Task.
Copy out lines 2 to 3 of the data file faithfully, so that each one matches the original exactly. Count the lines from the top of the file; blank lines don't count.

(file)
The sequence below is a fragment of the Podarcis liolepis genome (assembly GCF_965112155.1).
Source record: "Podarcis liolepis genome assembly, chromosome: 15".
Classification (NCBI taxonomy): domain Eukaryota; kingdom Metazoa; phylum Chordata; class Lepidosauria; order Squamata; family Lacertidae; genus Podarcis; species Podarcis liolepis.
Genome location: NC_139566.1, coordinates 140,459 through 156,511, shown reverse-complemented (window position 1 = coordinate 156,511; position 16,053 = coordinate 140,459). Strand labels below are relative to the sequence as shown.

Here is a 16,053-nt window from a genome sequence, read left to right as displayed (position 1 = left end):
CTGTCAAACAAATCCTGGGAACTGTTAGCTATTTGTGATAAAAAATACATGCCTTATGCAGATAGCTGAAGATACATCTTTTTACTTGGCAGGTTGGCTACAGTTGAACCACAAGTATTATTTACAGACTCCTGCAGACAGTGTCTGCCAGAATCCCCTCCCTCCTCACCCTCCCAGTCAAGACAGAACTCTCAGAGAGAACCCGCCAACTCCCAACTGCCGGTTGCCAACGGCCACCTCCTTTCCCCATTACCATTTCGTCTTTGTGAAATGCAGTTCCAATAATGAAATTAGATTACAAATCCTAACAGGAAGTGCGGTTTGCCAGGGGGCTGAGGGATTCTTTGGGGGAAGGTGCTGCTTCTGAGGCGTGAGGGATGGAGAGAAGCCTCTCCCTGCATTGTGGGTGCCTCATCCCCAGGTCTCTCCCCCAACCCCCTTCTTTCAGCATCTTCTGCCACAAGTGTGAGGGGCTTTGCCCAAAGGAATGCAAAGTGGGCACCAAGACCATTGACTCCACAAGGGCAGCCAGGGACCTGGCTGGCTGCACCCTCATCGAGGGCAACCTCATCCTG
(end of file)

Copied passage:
Source record: "Podarcis liolepis genome assembly, chromosome: 15".
Classification (NCBI taxonomy): domain Eukaryota; kingdom Metazoa; phylum Chordata; class Lepidosauria; order Squamata; family Lacertidae; genus Podarcis; species Podarcis liolepis.